• Alabama - The success of Alabama's season rides on the health of point guard Ronald Steele, who redshirted last season with knee and ankle injuries. He's back on the court for the Tide, playing in the team's first two games and averaging 20 points. Alabama got off to a poor start, losing at home to Mercer, before beating Florida A&M handily. The leading scorer from last season, Richard Hendricks, left early for the NBA, while second leading scorer Mykal Riley ran out of eligibility. That leaves Steele's backcourt mate Alonzo Gee, the highest returning scorer at 14.5 points per game, to help Steele score the basketball, as well as McDonald's All-American JaMychal Green, Alabama's best interior scorer as soon as he stepped on campus, who is averaging 14.5 points and 10 rebounds through the first two games of his college career. Ronald Steele's younger brother, freshman Andrew, backs up his older brother at the point and provides the team with good perimeter defense.
  • Chaminade - The Silverswords lost all five starters and top six scorers from last season's squad that notched a win in the Invitational over Princeton to keep them from an eighth-place finish and won its second Pacific West title in three seasons. And suffice it to say that Chaminade isn't bringing in any McDonald's All-Americans to replace their graduated players. They will also be shaking off the rust of the off-season, as they haven't yet played a regular season game.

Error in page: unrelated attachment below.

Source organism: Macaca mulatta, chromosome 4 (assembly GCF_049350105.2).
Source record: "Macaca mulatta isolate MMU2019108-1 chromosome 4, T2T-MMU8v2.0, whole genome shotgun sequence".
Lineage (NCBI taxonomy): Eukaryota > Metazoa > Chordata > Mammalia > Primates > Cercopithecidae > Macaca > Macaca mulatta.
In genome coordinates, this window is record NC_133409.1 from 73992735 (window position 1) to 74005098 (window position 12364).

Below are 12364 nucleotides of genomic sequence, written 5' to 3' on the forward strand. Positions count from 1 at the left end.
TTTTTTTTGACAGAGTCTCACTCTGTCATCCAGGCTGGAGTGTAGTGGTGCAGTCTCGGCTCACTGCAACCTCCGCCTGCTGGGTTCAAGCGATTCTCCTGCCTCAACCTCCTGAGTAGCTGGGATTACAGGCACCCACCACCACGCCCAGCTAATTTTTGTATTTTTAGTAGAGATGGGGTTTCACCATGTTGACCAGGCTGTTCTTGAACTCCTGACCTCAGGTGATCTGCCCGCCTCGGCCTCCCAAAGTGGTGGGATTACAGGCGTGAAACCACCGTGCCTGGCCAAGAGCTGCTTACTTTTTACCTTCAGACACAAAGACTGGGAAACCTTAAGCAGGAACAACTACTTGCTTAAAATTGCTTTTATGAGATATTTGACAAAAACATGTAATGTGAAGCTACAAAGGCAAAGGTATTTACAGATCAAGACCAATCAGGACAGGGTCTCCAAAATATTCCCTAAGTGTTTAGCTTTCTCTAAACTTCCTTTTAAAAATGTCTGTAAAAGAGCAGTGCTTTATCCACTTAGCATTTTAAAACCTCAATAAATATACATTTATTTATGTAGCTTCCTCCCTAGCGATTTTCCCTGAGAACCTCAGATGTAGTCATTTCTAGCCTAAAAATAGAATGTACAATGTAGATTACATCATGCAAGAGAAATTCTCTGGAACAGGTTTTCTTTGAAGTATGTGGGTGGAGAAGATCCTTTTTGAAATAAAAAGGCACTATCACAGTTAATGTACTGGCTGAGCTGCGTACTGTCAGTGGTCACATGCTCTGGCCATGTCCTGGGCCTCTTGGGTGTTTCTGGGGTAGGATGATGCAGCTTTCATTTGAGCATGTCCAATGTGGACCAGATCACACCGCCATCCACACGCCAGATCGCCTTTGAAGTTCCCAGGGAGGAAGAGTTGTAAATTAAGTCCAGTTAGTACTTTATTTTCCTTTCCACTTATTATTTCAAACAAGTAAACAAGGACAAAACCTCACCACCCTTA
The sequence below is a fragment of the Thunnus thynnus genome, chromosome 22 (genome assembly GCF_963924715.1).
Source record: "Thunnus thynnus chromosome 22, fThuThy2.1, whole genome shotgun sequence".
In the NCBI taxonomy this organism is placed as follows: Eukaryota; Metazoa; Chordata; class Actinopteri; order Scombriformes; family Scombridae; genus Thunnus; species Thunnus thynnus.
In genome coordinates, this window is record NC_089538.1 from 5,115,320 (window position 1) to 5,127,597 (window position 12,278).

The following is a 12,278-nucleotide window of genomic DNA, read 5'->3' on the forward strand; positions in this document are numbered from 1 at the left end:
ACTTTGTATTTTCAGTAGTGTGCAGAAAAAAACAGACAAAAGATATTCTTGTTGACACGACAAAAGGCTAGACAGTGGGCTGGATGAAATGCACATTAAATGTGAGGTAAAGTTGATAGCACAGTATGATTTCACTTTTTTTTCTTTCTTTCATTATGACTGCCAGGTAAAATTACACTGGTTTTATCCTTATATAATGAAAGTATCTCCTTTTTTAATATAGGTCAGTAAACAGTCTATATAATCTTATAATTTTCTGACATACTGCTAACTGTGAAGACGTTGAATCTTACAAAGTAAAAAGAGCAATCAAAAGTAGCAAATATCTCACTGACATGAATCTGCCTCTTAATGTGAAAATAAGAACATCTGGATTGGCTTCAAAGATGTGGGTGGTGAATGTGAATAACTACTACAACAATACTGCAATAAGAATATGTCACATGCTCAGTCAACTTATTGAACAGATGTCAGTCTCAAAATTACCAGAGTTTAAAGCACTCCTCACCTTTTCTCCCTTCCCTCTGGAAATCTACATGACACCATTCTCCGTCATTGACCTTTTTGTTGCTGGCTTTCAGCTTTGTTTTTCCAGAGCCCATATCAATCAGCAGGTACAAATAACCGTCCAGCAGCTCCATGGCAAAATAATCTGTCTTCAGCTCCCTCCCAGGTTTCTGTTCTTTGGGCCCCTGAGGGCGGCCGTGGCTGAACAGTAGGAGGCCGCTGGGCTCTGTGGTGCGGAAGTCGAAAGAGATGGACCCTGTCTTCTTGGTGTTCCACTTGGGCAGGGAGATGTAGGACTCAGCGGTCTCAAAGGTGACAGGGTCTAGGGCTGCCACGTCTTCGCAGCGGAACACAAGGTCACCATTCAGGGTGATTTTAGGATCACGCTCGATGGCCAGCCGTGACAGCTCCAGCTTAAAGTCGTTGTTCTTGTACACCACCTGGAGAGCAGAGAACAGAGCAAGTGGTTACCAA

The First Round Matchups

Note: Texas, St. Joseph's, Notre Dame, and Indiana comprise one side of the bracket, with North Carolina, Chaminade, Oregon, and Alabama comprising the other.

  • North Carolina vs. Chaminade - Host Chaminade has rarely played spoiler in their home arena, posting a 5-65 record in the tournament. The Tar Heels roll in this one easily.
  • Texas vs. St. Joe's - The Hawks aren't even a very good Atlantic 10 team, picked to finish in the bottom three of the conference and likely won't provide more than a minor hurdle for the Longhorns, who move to 3-0 on the season.
  • Oregon vs. Alabama - The solid Alabama squad will likely win this game, but don't look for their continue past their matchup against North Carolina. Alabama's greatest contribution to the tournament field could come if they manage to stay close with North Carolina late into the game and force the Tar Heel starters to expend some energy. Not likely.
  • Notre Dame vs. Indiana - The two in-state rivals, separated by a 4-hour drive, are also separated by a vast gap in talent and experience. Notre Dame dispatches the Hoosiers as Tom Crean begins to realize just how long this season is going to last and starts to wonder how life would be back at Marquette.


North Carolina will face little resistance in reaching the championship game to face Texas. The semi-final matchup between Notre Dame and Texas stays tightly contested in the final minutes, as the Longhorns prove too athletic and too deep for the glaringly white Notre Dame squad (seriously, look at all those white boys). After scoring in bunches early, Texas finally finds a defender capable of stopping Notre Dame star Luke Harangody (with Connor Atchley blocking shots and frustrating Harangody with double teams from the weakside), while full court pressure wears down and harasses the Irish backcourt. The point guard situation rears its ugly head for Texas in the championship game against North Carolina, with the offense stagnating for stretches and North Carolina hurting the Longhorns in the transition game.

Winner: North Carolina over Texas.